News, views and reviews about language teaching since 2009
Subscribe to this blog
Follow by Email
Search This Blog
Le Mont St Michel - "ça va être la galère!"
Photo : Veolia Transdev
Pendant près de 20 ans j'ai visité le Mont St Michel presque tous les ans en compagnie de mes élèves de cinquième et mes collègues. On y trouve des magasins de souvenirs (d'une qualité variable), de petits musées, des cafés, des restaurants sans parler de l'abbaye tranquille qui se trouve à son sommet. Depuis plusieurs années on parle d'interdire l'accès au site par des véhicules. (La digue dont ils se servent a un effet nuisible sur la baie, créant un ensablement excessif.) Alors à partir de samedi ce sera chose faite. Mais les touristes devront attendre le pont-passerelle qui est en construction et qui sera terminé en 2015. Pour l'instant on pourra prendre des bus électriques qui emprunteront la digue d'accès existante. Mais ça ne sera pas forcément facile......
I am grateful to Kayleigh Meyrick, a teacher in Sheffield, for this game which she described in the Languages Today magazine (January, 2018). She called it “Swap It/Add It” and it’s dead simple! I’ve added my own little twist as well as a justification for the activity.
You could use this at almost any level, even advanced level where the language could get a good deal more sophisticated.
Put students into small groups or pairs. If in groups you can have them stand in circles to add a sense of occasion. One student utters a sentence, e.g. “J’aime jouer au foot avec mes copains parce que c’est amusant.” (You could provide the starter sentence or let groups make up their own.) The next student (or partner) has to change one element in the sentence, and so on, until you restart with a different sentence. You could give a time limit of, say, 2 minutes. The sentence could easily relate to the topic you are working on. At advanced level a suitable sentence starter might be:
Google Translate is a really useful tool, but some teachers say that they have stopped setting written work to be done at home because students are cheating by using it. On a number of occasions I have seen teachers asking what tasks can be set which make the use of Google Translate hard or impossible. Having given this some thought I have come up with one possible Google Translate-beating task type. It's a two way gapped translation exercise where students have to complete gaps in two parallel texts, one in French, one in English. There are no complete sentences which can be copied and pasted into Google.
This is what one looks like. Remember to hand out both texts at the same time.
_____. My name is David. _ __ 15 years old and I live in Ripon, a _____ ____ in the north of _______, near York. I have two _______ and one brother. My brother __ ______ David and my _______ are called Erika and Claire. We live in a _____ house in the centre of ____. In ___ house _____ …
As your Y11 classes start their final year of GCSE, one potential danger of moving from Controlled Assessment to terminal assessment of speaking is to believe that in this new regime there will be little place for the rote learning or memorisation of language. While it is true that the amount of learning by heart is likely to go down and that greater use of unrehearsed (spontaneous) should be encouraged, there are undoubtedly some good techniques to help your pupils perform well on the day.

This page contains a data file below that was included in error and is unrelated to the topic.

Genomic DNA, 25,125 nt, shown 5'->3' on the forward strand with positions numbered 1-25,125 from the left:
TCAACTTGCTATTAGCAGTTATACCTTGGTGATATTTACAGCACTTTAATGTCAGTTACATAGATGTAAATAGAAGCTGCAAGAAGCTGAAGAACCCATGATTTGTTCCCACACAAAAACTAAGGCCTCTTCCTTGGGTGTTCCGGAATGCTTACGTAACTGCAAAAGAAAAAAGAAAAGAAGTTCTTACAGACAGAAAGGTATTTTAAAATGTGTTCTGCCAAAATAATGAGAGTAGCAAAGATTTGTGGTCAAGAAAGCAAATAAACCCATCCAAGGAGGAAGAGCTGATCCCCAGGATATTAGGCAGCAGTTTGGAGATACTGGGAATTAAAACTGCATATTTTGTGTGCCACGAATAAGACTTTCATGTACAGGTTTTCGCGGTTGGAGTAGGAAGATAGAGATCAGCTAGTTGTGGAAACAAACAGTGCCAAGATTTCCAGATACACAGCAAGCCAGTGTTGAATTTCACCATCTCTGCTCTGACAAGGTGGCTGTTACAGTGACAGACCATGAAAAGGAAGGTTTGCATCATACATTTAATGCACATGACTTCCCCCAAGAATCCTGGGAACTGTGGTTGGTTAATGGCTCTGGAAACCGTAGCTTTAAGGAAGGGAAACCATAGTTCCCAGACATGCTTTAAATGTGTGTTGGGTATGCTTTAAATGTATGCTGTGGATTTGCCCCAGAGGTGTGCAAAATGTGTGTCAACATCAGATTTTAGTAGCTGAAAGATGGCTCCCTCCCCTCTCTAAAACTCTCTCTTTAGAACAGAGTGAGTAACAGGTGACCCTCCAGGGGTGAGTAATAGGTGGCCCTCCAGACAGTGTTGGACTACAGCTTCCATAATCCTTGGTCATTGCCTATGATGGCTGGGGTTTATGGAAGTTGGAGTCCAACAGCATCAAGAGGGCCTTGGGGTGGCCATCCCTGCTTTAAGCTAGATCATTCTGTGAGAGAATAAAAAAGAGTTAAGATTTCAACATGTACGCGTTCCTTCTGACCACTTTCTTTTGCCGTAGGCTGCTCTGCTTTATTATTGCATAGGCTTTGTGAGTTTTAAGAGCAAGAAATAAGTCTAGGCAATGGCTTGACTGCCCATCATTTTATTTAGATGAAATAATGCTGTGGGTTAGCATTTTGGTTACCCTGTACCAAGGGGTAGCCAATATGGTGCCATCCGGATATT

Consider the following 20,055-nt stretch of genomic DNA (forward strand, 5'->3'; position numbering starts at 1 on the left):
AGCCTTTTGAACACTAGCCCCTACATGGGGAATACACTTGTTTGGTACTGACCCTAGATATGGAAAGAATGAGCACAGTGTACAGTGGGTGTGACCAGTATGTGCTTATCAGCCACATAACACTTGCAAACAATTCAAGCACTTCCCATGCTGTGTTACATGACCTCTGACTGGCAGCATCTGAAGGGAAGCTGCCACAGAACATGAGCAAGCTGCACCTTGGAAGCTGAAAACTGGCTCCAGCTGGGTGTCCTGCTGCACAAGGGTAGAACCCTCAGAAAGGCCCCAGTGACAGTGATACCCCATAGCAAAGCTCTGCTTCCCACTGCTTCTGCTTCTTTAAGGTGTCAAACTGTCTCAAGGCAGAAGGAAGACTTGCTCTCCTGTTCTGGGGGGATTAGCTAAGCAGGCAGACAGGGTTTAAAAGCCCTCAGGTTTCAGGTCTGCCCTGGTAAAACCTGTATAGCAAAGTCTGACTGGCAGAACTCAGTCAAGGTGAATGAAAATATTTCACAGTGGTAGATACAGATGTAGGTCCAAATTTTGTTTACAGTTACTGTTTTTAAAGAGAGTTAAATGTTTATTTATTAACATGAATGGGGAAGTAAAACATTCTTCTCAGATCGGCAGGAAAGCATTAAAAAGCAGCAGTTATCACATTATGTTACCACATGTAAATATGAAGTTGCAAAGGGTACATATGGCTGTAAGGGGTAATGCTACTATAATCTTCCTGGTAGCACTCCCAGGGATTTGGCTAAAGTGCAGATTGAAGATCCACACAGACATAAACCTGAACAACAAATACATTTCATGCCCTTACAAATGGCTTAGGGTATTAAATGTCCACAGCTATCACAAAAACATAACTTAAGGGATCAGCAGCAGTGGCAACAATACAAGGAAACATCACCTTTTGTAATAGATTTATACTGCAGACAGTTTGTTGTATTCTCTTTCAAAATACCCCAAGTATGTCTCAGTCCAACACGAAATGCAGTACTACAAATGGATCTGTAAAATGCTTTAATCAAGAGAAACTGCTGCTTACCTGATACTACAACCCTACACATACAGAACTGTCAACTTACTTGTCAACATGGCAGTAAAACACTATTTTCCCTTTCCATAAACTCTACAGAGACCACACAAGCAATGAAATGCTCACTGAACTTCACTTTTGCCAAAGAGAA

I clearly recall, when I marked speaking tests for AQA 15-20 years ago, that schools whose candidates performed the best were often those who had prepared their students with ready-made short paragraphs of language. Candidates who didn't sound particularly like "natural linguists" (e.g. displaying poor accents) nevertheless got high marks. As far as an examiner is concerned is doesn't matter if every single candidate says that last weekend they went to the cinema, saw a James Bond…
Twitter and MFL Facebook groups are replete with posts expressing concerns about the new GCSEs and, in particular, the difficulty of the exam, grades and tiers. I can only comment from a distance since I am no longer in the classroom, but I have been through a number of sea changes in assessment over the years so may have something useful to say.
Firstly, as far as general difficulty of papers is concerned, I think it’s fair to say that the new assessment is harder (not necessarily in terms of grades though). This is particularly evident in the writing tasks and speaking test. Although it will still be possible to work in some memorised material in these parts of the exam, there is no doubt that weaker candidates will have more problems coping with the greater requirement for unrehearsed language. Past experience working with average to very able students tells me some, even those with reasonable attainment, will flounder on the written questions in the heat of the moment. Others will…
It's coming up to that time of year again. In England and Wales. Here is a handy list of some good interactive
revision links for this level. These links are also good for
intermediate exams in Scotland, Ireland and other English-speaking
countries. You could copy and paste this to print off for students.
Don't forget the GCSE revision material on frenchteacher.net of course! How could you?